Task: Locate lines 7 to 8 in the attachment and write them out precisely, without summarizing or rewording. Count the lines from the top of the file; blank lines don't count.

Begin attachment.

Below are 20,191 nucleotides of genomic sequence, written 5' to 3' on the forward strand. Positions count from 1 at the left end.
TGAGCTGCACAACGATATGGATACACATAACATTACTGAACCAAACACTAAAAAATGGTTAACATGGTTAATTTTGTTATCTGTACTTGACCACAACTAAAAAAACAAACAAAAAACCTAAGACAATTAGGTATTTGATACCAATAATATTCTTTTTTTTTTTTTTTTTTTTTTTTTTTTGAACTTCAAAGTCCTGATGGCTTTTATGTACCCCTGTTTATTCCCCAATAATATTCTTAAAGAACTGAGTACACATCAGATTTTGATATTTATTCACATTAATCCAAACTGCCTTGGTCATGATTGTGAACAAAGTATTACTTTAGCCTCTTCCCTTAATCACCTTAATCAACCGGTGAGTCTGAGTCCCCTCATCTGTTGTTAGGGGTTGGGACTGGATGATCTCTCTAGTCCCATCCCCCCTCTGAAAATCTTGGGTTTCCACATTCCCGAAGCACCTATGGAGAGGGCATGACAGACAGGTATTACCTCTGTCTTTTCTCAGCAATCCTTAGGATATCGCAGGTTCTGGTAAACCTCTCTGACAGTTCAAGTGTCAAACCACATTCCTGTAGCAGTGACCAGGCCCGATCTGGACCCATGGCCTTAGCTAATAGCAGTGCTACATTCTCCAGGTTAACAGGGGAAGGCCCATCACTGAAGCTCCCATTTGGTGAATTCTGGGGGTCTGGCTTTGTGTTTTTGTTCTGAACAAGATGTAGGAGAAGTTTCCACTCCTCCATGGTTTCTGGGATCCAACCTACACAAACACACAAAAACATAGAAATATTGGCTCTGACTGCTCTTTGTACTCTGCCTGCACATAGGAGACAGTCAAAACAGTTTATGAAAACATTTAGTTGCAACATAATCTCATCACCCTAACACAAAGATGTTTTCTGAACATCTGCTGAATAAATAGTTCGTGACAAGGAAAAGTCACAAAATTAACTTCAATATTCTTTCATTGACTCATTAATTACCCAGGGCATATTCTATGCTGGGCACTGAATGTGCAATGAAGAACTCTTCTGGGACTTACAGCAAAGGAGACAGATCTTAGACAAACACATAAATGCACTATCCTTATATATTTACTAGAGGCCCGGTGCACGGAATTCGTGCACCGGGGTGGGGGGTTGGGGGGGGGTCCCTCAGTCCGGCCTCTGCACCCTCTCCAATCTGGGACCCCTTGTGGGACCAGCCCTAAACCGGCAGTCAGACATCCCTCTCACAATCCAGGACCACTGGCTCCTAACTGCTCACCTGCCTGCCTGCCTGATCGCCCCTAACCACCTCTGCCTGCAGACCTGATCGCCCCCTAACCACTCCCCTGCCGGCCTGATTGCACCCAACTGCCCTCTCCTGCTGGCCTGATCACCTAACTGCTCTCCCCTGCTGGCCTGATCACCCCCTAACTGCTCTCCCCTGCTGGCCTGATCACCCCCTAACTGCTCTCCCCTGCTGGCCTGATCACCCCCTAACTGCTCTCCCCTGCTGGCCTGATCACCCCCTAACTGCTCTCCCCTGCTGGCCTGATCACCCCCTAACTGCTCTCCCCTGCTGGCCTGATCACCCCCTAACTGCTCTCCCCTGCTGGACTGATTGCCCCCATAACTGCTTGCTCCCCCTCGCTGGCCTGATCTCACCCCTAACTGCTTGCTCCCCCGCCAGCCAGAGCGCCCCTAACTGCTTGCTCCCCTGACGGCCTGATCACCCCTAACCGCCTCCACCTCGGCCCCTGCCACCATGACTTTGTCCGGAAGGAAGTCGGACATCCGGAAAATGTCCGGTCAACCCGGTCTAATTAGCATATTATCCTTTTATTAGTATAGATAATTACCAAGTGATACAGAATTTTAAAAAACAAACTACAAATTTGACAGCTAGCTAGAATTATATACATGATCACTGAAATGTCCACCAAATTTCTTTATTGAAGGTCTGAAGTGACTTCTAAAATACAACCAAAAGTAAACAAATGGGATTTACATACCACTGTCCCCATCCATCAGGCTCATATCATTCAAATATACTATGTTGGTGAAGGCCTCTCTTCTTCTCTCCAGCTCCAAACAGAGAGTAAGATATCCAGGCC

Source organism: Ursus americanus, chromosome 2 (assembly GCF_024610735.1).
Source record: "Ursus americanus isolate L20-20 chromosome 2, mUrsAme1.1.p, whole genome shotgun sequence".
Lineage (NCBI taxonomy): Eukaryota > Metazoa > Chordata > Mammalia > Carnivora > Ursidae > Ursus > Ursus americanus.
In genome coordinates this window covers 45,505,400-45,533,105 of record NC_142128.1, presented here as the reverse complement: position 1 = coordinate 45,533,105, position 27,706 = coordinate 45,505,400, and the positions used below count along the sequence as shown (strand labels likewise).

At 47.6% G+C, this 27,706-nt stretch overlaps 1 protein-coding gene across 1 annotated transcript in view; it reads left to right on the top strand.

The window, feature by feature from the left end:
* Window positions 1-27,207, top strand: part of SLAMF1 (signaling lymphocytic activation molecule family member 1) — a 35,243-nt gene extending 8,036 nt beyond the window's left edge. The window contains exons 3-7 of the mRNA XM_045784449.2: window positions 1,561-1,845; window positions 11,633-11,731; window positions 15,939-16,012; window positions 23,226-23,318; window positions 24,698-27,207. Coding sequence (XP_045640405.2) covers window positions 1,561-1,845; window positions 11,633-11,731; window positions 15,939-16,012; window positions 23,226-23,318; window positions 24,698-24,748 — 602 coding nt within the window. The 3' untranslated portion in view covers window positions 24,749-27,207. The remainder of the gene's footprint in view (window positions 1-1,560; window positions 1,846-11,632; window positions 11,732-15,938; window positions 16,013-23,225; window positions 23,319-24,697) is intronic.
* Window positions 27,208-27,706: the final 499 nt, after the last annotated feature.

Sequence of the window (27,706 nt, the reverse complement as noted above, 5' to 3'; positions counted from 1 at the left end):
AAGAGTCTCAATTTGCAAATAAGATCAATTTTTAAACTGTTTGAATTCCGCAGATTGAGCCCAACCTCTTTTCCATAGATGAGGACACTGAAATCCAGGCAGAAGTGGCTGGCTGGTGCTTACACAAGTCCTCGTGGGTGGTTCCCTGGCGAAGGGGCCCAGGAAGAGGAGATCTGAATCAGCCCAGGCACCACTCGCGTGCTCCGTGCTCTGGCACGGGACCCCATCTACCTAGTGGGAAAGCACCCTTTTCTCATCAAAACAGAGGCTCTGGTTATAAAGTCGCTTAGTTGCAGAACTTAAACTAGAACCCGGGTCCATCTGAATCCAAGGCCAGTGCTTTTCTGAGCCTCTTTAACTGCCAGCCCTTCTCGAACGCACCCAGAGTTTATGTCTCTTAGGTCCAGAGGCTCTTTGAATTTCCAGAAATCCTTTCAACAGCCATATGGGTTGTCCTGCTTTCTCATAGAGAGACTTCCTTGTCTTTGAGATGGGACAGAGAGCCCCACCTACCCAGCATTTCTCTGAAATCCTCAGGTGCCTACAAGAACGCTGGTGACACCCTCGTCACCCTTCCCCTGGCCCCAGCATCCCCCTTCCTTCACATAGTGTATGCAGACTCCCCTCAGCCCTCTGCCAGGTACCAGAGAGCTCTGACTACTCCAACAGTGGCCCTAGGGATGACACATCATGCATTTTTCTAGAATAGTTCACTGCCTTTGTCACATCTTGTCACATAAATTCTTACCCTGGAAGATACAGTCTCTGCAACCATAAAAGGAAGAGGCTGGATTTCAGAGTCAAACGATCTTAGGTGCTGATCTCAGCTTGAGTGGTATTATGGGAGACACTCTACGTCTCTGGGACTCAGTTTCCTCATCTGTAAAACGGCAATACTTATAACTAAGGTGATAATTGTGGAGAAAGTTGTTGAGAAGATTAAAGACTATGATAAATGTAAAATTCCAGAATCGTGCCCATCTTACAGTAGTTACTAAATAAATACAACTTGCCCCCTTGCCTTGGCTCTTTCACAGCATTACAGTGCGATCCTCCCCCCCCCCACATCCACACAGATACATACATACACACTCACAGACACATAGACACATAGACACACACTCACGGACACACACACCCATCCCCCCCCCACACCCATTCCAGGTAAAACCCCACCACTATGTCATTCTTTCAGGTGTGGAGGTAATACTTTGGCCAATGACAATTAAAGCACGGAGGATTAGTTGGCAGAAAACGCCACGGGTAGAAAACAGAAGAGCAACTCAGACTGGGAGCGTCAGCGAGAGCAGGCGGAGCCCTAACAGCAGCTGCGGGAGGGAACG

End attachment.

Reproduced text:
At 47.6% G+C, this 27,706-nt stretch overlaps 1 protein-coding gene across 1 annotated transcript in view; it reads left to right on the top strand.

The window, feature by feature from the left end: